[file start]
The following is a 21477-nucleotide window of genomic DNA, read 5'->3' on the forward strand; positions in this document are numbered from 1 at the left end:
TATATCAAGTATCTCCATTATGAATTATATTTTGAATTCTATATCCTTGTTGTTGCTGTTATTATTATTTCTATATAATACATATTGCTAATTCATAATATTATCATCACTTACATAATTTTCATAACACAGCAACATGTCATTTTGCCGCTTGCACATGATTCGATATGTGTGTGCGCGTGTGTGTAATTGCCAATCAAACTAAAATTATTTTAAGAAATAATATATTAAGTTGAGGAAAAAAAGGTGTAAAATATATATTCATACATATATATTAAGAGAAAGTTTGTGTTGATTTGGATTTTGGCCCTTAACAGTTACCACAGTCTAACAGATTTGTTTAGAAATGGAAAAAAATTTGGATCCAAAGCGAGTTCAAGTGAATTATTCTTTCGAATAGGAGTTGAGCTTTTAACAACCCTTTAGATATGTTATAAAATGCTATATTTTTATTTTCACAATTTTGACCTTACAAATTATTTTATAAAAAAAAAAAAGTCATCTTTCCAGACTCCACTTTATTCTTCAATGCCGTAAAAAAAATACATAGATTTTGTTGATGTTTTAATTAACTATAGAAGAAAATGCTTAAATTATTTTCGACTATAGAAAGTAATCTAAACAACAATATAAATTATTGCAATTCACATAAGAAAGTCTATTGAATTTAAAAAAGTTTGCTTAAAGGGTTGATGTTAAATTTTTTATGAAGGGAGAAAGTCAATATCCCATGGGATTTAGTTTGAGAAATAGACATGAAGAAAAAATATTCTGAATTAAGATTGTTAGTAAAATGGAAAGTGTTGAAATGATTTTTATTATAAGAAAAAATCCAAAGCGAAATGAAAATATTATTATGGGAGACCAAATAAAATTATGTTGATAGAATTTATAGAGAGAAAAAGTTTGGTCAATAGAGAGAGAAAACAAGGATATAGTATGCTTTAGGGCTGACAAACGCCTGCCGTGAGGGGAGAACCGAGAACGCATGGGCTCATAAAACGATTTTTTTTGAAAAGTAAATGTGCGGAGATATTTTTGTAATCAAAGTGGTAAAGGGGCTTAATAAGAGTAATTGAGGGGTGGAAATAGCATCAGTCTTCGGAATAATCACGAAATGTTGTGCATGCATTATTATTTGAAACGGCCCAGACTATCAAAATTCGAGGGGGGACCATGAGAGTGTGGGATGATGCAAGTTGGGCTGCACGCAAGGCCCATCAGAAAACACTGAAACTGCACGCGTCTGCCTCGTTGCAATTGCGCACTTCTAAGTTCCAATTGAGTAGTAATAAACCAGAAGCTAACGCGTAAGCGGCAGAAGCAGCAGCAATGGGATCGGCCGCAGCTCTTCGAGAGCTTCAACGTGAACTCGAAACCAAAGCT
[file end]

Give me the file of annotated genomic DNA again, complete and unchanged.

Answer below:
The following is a 21477-nucleotide window of genomic DNA, read 5'->3' on the forward strand; positions in this document are numbered from 1 at the left end:
TATATCAAGTATCTCCATTATGAATTATATTTTGAATTCTATATCCTTGTTGTTGCTGTTATTATTATTTCTATATAATACATATTGCTAATTCATAATATTATCATCACTTACATAATTTTCATAACACAGCAACATGTCATTTTGCCGCTTGCACATGATTCGATATGTGTGTGCGCGTGTGTGTAATTGCCAATCAAACTAAAATTATTTTAAGAAATAATATATTAAGTTGAGGAAAAAAAGGTGTAAAATATATATTCATACATATATATTAAGAGAAAGTTTGTGTTGATTTGGATTTTGGCCCTTAACAGTTACCACAGTCTAACAGATTTGTTTAGAAATGGAAAAAAATTTGGATCCAAAGCGAGTTCAAGTGAATTATTCTTTCGAATAGGAGTTGAGCTTTTAACAACCCTTTAGATATGTTATAAAATGCTATATTTTTATTTTCACAATTTTGACCTTACAAATTATTTTATAAAAAAAAAAAAGTCATCTTTCCAGACTCCACTTTATTCTTCAATGCCGTAAAAAAAATACATAGATTTTGTTGATGTTTTAATTAACTATAGAAGAAAATGCTTAAATTATTTTCGACTATAGAAAGTAATCTAAACAACAATATAAATTATTGCAATTCACATAAGAAAGTCTATTGAATTTAAAAAAGTTTGCTTAAAGGGTTGATGTTAAATTTTTTATGAAGGGAGAAAGTCAATATCCCATGGGATTTAGTTTGAGAAATAGACATGAAGAAAAAATATTCTGAATTAAGATTGTTAGTAAAATGGAAAGTGTTGAAATGATTTTTATTATAAGAAAAAATCCAAAGCGAAATGAAAATATTATTATGGGAGACCAAATAAAATTATGTTGATAGAATTTATAGAGAGAAAAAGTTTGGTCAATAGAGAGAGAAAACAAGGATATAGTATGCTTTAGGGCTGACAAACGCCTGCCGTGAGGGGAGAACCGAGAACGCATGGGCTCATAAAACGATTTTTTTTGAAAAGTAAATGTGCGGAGATATTTTTGTAATCAAAGTGGTAAAGGGGCTTAATAAGAGTAATTGAGGGGTGGAAATAGCATCAGTCTTCGGAATAATCACGAAATGTTGTGCATGCATTATTATTTGAAACGGCCCAGACTATCAAAATTCGAGGGGGGACCATGAGAGTGTGGGATGATGCAAGTTGGGCTGCACGCAAGGCCCATCAGAAAACACTGAAACTGCACGCGTCTGCCTCGTTGCAATTGCGCACTTCTAAGTTCCAATTGAGTAGTAATAAACCAGAAGCTAACGCGTAAGCGGCAGAAGCAGCAGCAATGGGATCGGCCGCAGCTCTTCGAGAGCTTCAACGTGAACTCGAAACCAAAGCT